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J1100 January 25-27

by: Cassidy Hall

J1100 January 25-27 1100

Cassidy Hall
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Notes from class on january 25th and 27th
Principles of American Journalism
Marina Hendricks
Class Notes
Journalism 1100




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This 6 page Class Notes was uploaded by Cassidy Hall on Thursday February 25, 2016. The Class Notes belongs to 1100 at University of Missouri - Columbia taught by Marina Hendricks in Winter 2016. Since its upload, it has received 14 views. For similar materials see Principles of American Journalism in Journalism and Mass Communications at University of Missouri - Columbia.

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Date Created: 02/25/16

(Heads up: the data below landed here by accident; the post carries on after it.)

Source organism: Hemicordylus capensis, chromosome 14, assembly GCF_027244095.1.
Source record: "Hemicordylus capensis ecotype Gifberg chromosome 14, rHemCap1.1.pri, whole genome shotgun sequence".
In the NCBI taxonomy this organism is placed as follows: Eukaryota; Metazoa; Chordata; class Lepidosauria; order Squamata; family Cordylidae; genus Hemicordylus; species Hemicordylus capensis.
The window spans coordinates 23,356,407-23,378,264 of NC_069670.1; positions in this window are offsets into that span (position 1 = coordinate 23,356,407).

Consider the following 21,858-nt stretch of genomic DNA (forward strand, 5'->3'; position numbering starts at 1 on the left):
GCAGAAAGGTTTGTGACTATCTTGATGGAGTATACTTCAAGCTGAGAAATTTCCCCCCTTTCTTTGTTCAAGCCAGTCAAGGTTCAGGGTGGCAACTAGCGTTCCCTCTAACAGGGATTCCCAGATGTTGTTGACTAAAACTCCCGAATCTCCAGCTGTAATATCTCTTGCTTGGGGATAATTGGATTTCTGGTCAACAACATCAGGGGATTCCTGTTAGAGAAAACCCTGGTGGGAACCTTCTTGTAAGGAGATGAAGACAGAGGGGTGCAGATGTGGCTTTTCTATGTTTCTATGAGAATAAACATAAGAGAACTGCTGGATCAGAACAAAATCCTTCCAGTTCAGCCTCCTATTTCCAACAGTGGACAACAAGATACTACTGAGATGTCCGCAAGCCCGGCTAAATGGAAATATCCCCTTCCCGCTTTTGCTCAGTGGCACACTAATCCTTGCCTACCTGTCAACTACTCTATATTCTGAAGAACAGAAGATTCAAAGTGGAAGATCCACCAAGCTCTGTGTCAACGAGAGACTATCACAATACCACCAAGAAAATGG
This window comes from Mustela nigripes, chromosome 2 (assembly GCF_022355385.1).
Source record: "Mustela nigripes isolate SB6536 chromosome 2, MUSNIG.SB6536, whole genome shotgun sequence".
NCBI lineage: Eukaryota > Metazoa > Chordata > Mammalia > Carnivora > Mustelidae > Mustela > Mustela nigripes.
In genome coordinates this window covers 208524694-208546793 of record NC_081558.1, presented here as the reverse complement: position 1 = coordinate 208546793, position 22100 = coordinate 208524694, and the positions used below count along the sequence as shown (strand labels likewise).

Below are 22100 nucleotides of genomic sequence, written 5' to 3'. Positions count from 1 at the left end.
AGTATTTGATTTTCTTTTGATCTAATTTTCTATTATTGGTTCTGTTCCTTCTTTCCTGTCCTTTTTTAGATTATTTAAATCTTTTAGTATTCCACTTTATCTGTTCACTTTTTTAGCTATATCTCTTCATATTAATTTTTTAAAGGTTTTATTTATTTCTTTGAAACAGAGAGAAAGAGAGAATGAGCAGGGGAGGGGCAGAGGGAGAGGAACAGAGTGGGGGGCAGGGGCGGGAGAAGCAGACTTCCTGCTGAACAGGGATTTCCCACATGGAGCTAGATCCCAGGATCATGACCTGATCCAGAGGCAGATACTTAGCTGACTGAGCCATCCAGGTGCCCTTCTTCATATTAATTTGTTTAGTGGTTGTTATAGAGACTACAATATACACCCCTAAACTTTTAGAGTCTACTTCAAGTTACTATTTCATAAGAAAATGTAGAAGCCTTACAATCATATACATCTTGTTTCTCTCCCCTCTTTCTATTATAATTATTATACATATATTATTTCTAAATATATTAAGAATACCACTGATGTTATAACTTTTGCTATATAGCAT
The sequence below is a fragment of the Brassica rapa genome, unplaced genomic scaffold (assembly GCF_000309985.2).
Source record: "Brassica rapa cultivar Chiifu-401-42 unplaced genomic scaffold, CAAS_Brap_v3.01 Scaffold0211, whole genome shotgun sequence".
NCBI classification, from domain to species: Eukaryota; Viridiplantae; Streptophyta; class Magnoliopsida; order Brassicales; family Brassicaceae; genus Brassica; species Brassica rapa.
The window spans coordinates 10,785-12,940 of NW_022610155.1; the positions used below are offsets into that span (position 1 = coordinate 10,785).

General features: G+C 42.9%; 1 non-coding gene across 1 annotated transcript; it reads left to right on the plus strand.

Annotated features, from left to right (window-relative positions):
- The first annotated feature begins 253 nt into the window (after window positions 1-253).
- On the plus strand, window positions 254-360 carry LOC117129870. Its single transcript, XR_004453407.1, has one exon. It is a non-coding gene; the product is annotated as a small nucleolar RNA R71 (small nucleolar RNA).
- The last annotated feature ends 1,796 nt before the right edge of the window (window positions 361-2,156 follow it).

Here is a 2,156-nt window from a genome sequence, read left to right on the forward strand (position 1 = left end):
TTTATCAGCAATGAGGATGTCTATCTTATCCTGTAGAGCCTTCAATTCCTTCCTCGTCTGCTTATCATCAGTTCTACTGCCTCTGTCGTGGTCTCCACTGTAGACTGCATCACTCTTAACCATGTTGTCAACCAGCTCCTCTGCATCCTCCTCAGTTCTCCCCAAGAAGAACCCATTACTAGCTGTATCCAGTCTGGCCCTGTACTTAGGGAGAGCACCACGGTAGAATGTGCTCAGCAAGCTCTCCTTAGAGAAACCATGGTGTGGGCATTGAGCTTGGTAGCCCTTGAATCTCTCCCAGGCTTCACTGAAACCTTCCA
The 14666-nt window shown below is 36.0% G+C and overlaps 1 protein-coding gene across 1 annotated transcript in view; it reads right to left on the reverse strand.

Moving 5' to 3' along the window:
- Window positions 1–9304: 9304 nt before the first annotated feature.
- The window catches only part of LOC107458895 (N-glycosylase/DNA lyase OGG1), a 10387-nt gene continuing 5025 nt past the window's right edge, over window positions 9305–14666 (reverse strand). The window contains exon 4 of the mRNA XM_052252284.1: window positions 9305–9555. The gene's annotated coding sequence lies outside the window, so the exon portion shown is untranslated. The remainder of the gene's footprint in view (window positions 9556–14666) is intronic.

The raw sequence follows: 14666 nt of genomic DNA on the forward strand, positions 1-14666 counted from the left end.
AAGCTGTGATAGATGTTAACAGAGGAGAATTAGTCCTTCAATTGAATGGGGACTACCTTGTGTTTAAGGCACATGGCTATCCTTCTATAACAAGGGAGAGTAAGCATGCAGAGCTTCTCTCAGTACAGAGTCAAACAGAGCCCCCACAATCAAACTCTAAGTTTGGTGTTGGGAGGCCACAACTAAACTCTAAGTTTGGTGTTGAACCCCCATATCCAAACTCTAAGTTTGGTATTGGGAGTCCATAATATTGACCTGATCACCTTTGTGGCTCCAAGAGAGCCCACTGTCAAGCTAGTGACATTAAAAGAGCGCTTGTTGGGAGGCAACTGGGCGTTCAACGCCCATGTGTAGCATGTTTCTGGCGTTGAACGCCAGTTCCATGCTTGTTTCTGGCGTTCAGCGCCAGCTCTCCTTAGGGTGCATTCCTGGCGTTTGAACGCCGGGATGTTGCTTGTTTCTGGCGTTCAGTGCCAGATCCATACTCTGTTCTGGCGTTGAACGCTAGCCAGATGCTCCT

Journalism and Democracy January 25,2016 James Harry: Communication and media scholar Journalism and Society Journalism is a social institution  Ex: Family, education, healthcare, and government We Have journalism for several reasons:  Economic  Political  Legal o Who regulates journalism?  Cultural  Ethnological History of US Journalism mirrors history of the US (generally speaking)  Broadly “libertarian”; concerned with freedom  Emerges out of Enlightenment Philosophy US Journalism; US Society Core ideals  Publication as an extension of free speech  No restriction; no punishment  Free competition leads to the triumph of truth over falsehood  Free press best achieved through free market  Principle enemy of freedom is the state  Countries have government-subsidized journalism, but still operationally free (e.g., UK, Scandinavia, Canada)  More to worry about than just the state o NOTE THAT THESE ARE IDEALS, NOT NECESSARILY FACTS Origins of US Journalism First US newspaper in 1690, Publick Occurrences Both Foreign and Domestik (Boston) Early Press was noisy and partisan  No notion of objectivity or public service  The goal was to support political parties and make money But some things have remained  “Great inconvenience may arise by the liberty of printing” o (British government to the governors of Massachusetts) o Powerful interests don’t like scrutiny “There is nothing so fretting and vexatious, nothing so justly terrible to tyrants… as a free press” – Sam Adams John Milton  English poet, 1608-1674  Licensing order of 1643  Wrote Areopagitica (1644), a passionate defense of free speech  He was the originator of “Market place of ideas” concept. (Though. He did not actually use the phrase)  Notion of “truth and falsity grappling” and the “ self- righting process”  “Give me the liberty to know, to utter, and to argue freely according to conscience, above all liberties “ “Rational Man” Argument Reason as the source of truth  Not authority ( “…because I told you so) o (or ”…because God tell you so”) o (or “…because the government tells you so)  Not tradition ( “…because that’s the way it has always been) Part of the shift away from authoritarianism to democracy (essentially, self rule)  Age of Enlightenment; revolutions in philosophy and science What is Democracy? Many variants, but characterized by:  Free elections  Full enfranchisement  Each votes is equal  Majority ruler (with caveats)  Independent judiciary  Equality before the law  Guarantees of all civil liberties From the Greek demos (people) and kratos ( power/rule) Core idea: sovereignty of the people (informed by rational many theory) Democracy is a system of government in which the people govern themselves. Typically characterized by free elections in which every adult can participate, freedom of expression, and an independent judiciary, this kind of self- governance stands in contrast to monarchies, dictatorships, theocracies and other forms in which an unelected person or small group of people hold power. (pp. 4) What Democracy Needs from Journalism Information Dissemination o Helping people make informed decisions o Giving people the capacity for self- rule Accountability o Hold the powerful to account o “Comfort the afflicted and afflict the comforted” Representation o Counterbalance institutional power o Ensure that voices are heard Deliberation and Conflict Resolution o Conversation as the cornerstone or community 3 Metaphors o The Mirror:  Reflects society as it is (warts and all) o The Watchdog:  Will bark to sound the alarm  Will bite to defend the little guy  Journalists keep an eye on things o The Marketplace:  Will provide a robust “marketplace of ideas” to ensure we get a range of topics, views, and issues. Journalism and Democracy Part 2 January 27, 2016 How does the press fulfill democratic needs? Journalism informs, analyzes interprets and explains.  Walter Lipmann Journalism is used as a bridge connecting the citizen to society Information: the stuff that happens News: the stuff that happens, that journalists deem to be important Journalism links the citizen to society Helps explain politics and other complex things Journalism investigates  Watergate Costs journalists in an adversarial role  A relentless adversary of the powerful Using sources and public records to expose corruption, wrongdoing, etc. Journalism creates a public conversation  Social media  Comments on stories Journalism helps generate social empathy  Helps us appreciate diversity and difference  Helps us connect with one anther to recognize our common humanity Journalism encourages accountability Journalism is the “Fourth Estate” Journalism as “ a fourth institution outside government” Government cannot keep itself accountable and nor would we ant it to  Other institutions need to be held to account, proportionate to their power and influence Five Freedoms  Religion  Assemble  Speech  Press  Petition Government is not the only threat to journalistic freedom  Cutbacks  Quest for metrics (ratings, views, etc.)  Cost of entry into the marketplace  Advertiser pressure  Source pressure Hutchins Commission Commission on freedom of the press Commissioned by Time, publisher Henry Luce to investigate condition of Press Freedom in the US in 1942 The Commission argued that press freedom was in danger, but because of press performance  Rights come with responsibilities  “Freedom From” vs. “Freedom to” Ensured idea that journalism is a public service and should be conducted professionally Social responsibility theory of the press The Recommendations  “ A truthful comprehensive, and intelligent account of the day’s events in a context which gives them meaning.” o Take care in reporting o Get Authentic sources o Avoid hearsay o Know what questions to ask o Clearly separate fact and opinion o Treat isolated facts as useless-context is king “A forum for the exchange of comment and criticism “  Promote freedom of expression  Avoid anonymous sources whenever possible  Represent “important viewpoints” and Alternate thought “The projection of a representative of a picture of the constituent groups in the society”  Challenge stereotypes by promoting fact  Pay close attention to words and images  Remember our shared humanity  Build respect and understanding for all groups “ The presentation and clarification of goals and values of society”  Educational role  US values (Democracy, freedom, etc.) “Full access of the day’s intelligence”  Make information available to as many people as possible  Write for broad-based audiences